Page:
I avoided listening to any Crimson Glory over the many years. This was down to when, in February 1987, I saw them support Anthrax and Metal Church at London’s Hammersmith Odeon. To make a long story short, I was totally unimpressed with them. After the concert, I stated that the night would have just as good if Crimson Glory had been left off the bill as Anthrax and Metal Church were both amazing. Thirty plus years on, whether I like it or not, Crimson Glory did make up a small piece of heavy metal history and being the open minded chap I try to be, I gave their debut album a few listens. Maybe it’s me having more wisdom in my older years or possibly, they simply had an off night when I saw them but this album is pretty good.

Reflecting back, I think that maybe it wasn’t a good idea to put a straight-forward metal band like Crimson Glory on a bill with two thrash metal giants. While there are some great power chords throughout the album, which comes through straight way, there are some great melodies on the songs as well. Furthermore, I can see why some people have made comparisons between lead singer, Midnight, and Queensryche’s Geoff Tate. Midnight does like to do the screams and he does it quite a bit on many of the songs. “Heart of Steel” is a prime example of his vocal prowess. It also helps that lead guitarist Jon Drenning gets to show off his shredding skills and on a further note, I now include Ben Jackson in my list of great rhythm guitarists. I have to concede that there is a lot to like on the album.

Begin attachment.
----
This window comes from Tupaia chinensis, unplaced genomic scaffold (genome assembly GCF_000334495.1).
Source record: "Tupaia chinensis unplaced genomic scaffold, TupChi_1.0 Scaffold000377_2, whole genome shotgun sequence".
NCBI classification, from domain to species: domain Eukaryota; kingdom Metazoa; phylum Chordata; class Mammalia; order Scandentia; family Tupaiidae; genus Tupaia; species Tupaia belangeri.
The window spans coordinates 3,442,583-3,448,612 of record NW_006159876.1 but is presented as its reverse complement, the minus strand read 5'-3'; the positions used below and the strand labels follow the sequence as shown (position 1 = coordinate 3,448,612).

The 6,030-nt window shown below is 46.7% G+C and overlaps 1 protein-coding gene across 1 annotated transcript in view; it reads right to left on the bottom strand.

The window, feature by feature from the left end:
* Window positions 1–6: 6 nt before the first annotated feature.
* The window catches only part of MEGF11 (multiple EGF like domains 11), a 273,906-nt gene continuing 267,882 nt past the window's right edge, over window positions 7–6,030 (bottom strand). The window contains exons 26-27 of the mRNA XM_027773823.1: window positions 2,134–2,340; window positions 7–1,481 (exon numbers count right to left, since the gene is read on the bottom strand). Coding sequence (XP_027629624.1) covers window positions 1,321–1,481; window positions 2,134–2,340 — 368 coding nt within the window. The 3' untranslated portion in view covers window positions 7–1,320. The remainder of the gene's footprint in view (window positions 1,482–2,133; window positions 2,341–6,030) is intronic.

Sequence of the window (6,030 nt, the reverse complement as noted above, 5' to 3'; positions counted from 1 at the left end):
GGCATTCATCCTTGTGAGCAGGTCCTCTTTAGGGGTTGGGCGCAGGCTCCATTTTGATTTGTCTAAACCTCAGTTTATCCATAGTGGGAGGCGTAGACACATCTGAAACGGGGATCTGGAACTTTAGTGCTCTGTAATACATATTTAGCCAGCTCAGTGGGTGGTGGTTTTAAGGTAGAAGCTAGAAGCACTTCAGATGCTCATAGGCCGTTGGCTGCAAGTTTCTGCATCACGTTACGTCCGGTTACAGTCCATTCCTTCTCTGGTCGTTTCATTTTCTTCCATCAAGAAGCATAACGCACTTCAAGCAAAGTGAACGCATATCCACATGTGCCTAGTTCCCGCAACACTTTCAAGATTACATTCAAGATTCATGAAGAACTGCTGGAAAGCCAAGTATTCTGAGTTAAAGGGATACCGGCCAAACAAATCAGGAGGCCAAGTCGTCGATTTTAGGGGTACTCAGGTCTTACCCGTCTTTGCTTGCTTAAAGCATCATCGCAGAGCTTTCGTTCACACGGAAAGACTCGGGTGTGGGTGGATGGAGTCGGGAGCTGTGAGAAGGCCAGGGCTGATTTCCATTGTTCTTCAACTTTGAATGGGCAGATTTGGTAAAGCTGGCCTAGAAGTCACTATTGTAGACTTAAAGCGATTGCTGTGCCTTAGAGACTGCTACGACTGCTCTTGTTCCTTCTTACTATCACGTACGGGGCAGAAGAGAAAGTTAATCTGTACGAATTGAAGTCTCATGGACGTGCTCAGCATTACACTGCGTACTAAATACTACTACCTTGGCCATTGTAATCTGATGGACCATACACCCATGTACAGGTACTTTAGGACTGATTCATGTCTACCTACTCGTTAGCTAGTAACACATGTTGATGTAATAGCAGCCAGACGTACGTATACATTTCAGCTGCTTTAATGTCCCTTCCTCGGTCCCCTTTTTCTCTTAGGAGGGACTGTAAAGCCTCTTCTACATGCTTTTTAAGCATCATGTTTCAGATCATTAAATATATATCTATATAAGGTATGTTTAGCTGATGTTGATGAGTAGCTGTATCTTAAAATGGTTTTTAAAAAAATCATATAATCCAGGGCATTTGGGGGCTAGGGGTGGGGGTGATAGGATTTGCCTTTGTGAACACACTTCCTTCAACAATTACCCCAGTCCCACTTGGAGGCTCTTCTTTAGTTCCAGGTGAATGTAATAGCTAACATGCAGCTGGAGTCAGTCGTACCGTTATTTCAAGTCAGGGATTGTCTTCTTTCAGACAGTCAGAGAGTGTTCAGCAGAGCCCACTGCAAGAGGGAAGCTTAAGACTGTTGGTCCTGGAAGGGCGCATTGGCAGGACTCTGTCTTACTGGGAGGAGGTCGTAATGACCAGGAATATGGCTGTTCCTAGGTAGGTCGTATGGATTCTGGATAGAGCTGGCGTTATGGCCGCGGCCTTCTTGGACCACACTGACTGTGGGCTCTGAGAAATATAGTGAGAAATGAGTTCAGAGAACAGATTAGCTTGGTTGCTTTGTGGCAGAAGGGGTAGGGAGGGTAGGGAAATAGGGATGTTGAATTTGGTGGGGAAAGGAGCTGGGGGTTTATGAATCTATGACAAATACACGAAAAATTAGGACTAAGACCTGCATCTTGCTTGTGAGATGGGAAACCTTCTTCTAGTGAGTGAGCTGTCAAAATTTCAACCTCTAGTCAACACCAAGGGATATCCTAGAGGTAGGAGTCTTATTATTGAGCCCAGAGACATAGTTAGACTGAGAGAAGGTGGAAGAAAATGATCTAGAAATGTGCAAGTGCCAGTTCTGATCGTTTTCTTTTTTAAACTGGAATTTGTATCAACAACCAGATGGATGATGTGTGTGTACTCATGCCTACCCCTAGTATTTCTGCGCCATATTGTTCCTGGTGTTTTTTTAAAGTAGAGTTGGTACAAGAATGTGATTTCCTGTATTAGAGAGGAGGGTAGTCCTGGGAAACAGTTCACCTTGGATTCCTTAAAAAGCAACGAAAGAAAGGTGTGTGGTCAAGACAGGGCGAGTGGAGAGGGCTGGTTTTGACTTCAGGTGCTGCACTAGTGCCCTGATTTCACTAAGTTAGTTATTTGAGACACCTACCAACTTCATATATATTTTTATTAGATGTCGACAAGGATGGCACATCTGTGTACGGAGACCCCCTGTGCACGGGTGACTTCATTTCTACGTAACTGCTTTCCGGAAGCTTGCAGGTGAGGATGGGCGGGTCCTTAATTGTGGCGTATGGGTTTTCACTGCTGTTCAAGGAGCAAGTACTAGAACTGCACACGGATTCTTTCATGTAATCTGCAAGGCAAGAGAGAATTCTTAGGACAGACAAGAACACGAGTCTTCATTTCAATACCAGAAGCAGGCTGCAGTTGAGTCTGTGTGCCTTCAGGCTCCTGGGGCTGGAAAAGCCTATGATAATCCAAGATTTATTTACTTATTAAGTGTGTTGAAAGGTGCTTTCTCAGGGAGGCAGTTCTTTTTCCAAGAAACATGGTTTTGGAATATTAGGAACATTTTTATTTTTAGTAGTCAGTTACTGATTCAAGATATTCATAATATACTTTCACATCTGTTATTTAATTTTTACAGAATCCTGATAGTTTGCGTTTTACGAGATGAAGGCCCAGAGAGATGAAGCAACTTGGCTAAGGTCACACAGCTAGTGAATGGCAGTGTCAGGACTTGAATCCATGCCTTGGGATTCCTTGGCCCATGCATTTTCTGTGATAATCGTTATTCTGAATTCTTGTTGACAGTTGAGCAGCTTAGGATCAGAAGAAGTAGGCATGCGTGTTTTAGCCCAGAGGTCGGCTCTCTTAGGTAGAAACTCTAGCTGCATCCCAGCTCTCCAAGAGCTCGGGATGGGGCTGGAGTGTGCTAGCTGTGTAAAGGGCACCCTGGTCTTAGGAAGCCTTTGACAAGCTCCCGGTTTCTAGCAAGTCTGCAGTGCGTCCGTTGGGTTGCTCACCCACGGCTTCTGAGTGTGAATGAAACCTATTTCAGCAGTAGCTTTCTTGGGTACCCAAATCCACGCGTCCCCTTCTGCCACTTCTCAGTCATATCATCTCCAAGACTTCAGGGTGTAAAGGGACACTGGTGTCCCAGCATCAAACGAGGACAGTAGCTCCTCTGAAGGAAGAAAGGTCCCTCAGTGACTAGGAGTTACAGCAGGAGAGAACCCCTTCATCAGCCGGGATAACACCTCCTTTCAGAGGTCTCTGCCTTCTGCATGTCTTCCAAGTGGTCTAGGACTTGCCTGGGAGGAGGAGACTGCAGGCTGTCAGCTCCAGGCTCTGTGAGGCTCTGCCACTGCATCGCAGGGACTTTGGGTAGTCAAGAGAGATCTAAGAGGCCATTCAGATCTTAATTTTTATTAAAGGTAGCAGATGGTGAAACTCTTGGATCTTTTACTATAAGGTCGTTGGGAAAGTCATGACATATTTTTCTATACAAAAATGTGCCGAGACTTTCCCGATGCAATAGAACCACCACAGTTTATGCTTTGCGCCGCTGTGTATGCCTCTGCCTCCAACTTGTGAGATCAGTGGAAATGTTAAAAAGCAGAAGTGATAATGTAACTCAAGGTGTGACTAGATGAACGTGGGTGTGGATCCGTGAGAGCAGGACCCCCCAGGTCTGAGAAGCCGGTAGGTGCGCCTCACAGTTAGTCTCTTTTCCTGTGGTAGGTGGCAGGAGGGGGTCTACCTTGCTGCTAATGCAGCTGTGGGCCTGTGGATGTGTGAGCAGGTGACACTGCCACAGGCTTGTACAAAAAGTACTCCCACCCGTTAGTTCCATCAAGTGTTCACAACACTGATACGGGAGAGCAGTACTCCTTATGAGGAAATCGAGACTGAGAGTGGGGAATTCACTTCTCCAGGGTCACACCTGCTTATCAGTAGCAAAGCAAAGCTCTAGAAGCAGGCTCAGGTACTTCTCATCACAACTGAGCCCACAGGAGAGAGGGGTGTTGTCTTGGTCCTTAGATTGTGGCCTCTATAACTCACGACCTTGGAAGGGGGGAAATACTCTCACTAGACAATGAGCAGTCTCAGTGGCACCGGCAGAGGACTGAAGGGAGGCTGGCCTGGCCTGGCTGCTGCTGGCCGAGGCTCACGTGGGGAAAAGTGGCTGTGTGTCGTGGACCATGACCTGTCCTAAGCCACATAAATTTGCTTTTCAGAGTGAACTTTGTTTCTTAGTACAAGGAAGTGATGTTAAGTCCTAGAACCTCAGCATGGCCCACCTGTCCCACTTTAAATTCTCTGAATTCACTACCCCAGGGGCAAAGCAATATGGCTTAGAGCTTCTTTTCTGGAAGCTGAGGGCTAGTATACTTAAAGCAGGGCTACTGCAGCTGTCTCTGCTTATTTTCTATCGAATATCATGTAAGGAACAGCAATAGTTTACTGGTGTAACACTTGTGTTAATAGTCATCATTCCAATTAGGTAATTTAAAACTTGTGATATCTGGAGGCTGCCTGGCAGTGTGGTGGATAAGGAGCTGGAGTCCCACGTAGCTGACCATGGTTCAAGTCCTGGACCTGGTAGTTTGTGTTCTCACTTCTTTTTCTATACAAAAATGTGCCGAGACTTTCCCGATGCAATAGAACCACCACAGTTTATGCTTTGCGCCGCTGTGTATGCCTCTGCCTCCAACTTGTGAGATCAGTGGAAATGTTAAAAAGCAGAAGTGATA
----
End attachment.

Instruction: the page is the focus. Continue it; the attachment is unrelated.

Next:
One track, where Crimson Glory tries to cover all the bases is “Azrael.” My guess is that they were trying to make Queensryche style progressive type song. It starts out with an acoustic intro which gives the impression of a possible ballad before going into the power chords. The track is played very well and Midnight gets to scream quite a bit. The song also lets you know that there was an angel of mercy named Azrael as “Azrael, angel of mercy,” gets repeated a lot. Overall, it’s a pretty decent track, though it doesn’t get my vote for top track. Nor does, “Heart of Steel.” No, my votes for best tracks on the album are “Dragon Lady” and “Queen of the Masquerade.” There are no special reasons as to why these two tracks are my favourites on the album, they simply are the tracks which grab me and make me take notice of them. The band does nothing different with them, they simply put everything together in a way which pleases me. On another note, maybe the concert promoter heard the track, “Mayday,” and assumed Crimson Glory were a speed metal band. It could also be down to the closer, “Lost Reflection,” which while a good closer, is slightly similar to a Metal Church song from their album at the time.